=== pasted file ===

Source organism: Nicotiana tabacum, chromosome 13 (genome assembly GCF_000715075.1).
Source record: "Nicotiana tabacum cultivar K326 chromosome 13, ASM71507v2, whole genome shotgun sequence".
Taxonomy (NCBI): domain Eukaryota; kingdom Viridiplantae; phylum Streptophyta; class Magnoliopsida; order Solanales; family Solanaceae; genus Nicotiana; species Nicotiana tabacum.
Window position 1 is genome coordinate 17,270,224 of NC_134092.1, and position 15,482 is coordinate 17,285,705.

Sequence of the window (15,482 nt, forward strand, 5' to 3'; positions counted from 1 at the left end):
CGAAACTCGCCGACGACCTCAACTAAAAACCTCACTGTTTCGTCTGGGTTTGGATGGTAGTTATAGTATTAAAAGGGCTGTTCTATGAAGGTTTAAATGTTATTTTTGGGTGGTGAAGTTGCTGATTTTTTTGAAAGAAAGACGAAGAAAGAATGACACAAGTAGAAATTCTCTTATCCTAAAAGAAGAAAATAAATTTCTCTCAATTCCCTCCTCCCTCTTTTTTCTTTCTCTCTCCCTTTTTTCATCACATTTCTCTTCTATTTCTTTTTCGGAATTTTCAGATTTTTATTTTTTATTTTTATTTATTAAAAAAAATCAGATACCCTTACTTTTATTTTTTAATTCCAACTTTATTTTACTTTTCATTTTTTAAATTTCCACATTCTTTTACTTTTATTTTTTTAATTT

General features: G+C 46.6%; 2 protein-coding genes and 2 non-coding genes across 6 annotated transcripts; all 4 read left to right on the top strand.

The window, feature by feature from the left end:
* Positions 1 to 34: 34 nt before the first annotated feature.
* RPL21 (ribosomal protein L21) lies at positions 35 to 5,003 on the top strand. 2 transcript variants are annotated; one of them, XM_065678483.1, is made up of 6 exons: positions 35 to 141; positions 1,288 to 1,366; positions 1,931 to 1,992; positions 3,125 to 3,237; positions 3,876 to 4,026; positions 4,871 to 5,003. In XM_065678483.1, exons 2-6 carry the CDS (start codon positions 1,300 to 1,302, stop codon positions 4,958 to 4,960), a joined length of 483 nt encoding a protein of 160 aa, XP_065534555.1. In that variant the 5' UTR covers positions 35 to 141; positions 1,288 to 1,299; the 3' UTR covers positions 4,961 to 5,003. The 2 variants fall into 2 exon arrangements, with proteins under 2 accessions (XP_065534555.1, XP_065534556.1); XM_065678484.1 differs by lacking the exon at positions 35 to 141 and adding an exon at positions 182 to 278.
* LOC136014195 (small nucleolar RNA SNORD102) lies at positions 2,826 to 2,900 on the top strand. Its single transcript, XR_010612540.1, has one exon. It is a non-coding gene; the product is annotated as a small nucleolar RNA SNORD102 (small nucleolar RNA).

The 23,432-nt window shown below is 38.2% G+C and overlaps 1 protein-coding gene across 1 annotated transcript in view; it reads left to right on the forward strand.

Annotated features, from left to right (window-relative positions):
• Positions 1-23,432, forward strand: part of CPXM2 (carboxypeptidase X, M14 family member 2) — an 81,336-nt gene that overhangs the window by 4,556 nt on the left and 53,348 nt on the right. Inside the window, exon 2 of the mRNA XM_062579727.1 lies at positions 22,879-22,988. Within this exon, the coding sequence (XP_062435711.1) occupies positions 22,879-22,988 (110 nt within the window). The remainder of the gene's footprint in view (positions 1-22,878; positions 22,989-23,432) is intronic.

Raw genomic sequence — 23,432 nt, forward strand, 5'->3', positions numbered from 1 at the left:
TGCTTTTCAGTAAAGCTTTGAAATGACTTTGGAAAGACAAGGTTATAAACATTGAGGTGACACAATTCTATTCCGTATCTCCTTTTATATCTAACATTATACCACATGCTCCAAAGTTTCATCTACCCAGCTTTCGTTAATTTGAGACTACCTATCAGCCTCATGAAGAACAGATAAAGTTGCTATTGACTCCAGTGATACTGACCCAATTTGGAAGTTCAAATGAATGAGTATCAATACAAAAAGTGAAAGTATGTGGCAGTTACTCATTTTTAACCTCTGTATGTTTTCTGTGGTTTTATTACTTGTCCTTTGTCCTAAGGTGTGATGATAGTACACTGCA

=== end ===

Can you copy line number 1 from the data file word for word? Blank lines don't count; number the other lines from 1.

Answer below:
Source organism: Nicotiana tabacum, chromosome 13 (genome assembly GCF_000715075.1).